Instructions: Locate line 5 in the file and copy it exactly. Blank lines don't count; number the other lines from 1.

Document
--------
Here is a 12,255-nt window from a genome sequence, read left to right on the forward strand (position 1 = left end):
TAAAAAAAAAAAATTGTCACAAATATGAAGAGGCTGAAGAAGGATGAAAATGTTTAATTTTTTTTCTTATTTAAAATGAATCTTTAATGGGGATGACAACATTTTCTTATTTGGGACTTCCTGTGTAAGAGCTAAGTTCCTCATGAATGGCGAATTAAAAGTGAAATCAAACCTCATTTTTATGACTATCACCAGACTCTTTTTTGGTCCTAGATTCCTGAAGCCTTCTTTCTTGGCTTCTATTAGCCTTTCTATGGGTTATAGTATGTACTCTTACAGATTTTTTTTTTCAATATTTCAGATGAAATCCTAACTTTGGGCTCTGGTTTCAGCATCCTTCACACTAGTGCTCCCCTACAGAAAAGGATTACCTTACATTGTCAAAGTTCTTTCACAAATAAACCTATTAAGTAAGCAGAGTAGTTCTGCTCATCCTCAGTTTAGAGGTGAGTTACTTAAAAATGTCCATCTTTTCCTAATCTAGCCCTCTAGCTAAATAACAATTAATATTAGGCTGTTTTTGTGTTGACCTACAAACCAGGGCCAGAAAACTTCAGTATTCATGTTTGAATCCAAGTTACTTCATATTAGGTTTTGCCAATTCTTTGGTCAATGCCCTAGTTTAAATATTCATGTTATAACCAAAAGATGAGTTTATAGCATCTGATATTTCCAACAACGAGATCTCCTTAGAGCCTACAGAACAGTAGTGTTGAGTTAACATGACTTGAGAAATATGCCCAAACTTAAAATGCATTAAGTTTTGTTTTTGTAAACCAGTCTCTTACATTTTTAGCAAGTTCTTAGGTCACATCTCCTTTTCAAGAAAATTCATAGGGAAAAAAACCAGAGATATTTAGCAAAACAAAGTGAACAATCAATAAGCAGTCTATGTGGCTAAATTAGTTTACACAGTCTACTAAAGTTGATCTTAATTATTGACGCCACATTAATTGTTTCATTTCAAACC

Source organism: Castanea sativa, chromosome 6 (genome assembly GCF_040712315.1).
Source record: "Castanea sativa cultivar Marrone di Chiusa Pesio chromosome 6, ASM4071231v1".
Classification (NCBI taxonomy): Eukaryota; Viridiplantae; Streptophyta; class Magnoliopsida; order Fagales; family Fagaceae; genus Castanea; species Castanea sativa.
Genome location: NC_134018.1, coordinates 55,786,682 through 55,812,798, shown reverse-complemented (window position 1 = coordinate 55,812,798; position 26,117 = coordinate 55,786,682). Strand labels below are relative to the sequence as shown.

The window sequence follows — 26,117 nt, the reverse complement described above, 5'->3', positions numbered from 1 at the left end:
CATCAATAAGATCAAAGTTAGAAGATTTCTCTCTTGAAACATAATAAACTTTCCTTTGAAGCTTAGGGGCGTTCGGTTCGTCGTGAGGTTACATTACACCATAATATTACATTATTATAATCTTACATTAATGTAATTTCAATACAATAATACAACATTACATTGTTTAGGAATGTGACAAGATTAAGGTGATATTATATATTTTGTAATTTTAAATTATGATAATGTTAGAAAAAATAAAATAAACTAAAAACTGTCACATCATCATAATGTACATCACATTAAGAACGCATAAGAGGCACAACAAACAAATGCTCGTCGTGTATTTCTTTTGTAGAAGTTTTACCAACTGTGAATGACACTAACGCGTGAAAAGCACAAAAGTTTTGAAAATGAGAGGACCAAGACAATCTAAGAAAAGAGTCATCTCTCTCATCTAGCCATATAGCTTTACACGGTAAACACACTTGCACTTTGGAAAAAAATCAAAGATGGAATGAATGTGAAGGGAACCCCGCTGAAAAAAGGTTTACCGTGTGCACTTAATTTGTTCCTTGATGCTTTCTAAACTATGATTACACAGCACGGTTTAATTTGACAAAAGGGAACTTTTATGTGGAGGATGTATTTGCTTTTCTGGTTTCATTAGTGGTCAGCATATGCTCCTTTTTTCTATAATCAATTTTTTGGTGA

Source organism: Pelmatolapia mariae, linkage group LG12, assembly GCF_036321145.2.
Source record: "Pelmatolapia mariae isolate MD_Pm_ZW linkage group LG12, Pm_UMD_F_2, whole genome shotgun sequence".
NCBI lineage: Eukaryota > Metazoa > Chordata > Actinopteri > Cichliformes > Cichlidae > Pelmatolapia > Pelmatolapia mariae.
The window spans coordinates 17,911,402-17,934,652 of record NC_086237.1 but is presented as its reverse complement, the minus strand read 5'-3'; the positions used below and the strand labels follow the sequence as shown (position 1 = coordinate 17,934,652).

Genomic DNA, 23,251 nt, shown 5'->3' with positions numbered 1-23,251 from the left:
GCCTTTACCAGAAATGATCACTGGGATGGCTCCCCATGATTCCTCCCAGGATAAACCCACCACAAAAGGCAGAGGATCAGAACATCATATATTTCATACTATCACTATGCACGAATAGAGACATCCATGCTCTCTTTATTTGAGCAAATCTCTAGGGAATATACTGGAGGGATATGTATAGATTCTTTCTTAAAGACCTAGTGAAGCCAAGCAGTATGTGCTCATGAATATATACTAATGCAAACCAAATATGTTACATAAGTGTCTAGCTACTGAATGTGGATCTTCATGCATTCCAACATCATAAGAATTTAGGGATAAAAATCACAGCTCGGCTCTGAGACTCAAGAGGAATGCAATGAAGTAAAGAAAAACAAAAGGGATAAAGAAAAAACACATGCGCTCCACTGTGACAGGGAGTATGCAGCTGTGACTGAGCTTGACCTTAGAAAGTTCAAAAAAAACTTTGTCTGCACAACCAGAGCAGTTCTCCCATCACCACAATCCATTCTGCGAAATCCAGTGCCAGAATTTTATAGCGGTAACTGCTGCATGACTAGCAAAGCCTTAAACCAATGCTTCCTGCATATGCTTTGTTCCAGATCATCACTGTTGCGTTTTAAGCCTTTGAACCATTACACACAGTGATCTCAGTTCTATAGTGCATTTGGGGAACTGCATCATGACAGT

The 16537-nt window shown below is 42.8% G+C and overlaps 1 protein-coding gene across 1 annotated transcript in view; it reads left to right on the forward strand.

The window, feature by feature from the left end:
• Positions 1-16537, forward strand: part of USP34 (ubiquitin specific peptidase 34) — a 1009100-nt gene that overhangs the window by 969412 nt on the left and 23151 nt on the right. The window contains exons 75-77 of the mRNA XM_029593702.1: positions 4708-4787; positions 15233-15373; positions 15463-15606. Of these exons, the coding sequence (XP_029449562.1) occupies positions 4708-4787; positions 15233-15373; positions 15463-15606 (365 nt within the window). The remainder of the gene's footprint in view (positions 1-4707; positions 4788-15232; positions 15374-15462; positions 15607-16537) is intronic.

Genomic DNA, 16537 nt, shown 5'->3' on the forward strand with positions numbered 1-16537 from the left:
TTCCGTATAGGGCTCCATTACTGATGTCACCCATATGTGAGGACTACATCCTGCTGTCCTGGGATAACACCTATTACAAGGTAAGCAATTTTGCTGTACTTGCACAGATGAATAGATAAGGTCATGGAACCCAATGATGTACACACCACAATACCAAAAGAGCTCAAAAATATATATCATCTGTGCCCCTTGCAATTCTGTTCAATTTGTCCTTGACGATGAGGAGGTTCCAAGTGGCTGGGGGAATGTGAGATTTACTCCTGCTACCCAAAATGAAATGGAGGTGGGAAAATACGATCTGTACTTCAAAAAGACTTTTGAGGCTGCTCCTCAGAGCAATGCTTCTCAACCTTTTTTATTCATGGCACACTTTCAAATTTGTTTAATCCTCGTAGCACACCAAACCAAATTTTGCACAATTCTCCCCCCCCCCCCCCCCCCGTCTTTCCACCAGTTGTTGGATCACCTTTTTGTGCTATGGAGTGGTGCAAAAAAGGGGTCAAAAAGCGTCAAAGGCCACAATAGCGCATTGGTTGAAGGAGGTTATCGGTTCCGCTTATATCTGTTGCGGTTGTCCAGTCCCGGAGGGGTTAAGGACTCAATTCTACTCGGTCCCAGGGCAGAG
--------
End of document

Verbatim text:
Classification (NCBI taxonomy): Eukaryota; Viridiplantae; Streptophyta; class Magnoliopsida; order Fagales; family Fagaceae; genus Castanea; species Castanea sativa.